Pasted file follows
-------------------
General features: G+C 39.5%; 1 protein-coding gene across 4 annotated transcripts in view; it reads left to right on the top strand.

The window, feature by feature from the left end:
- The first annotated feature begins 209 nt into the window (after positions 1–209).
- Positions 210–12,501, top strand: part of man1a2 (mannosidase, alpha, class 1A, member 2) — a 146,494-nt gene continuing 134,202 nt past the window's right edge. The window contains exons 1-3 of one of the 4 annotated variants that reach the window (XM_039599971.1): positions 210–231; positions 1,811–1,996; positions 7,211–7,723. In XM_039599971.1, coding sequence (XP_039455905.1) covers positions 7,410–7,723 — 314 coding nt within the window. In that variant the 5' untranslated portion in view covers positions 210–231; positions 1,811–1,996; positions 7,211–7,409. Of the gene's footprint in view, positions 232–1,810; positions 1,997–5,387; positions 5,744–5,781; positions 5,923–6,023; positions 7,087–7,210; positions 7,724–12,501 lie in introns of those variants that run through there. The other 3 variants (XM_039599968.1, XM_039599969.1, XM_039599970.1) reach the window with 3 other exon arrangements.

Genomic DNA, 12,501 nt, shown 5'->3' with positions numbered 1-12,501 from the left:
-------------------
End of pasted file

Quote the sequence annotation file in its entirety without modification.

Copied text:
General features: G+C 39.5%; 1 protein-coding gene across 4 annotated transcripts in view; it reads left to right on the top strand.

The window, feature by feature from the left end:
- The first annotated feature begins 209 nt into the window (after positions 1–209).
- Positions 210–12,501, top strand: part of man1a2 (mannosidase, alpha, class 1A, member 2) — a 146,494-nt gene continuing 134,202 nt past the window's right edge. The window contains exons 1-3 of one of the 4 annotated variants that reach the window (XM_039599971.1): positions 210–231; positions 1,811–1,996; positions 7,211–7,723. In XM_039599971.1, coding sequence (XP_039455905.1) covers positions 7,410–7,723 — 314 coding nt within the window. In that variant the 5' untranslated portion in view covers positions 210–231; positions 1,811–1,996; positions 7,211–7,409. Of the gene's footprint in view, positions 232–1,810; positions 1,997–5,387; positions 5,744–5,781; positions 5,923–6,023; positions 7,087–7,210; positions 7,724–12,501 lie in introns of those variants that run through there. The other 3 variants (XM_039599968.1, XM_039599969.1, XM_039599970.1) reach the window with 3 other exon arrangements.

Genomic DNA, 12,501 nt, shown 5'->3' with positions numbered 1-12,501 from the left: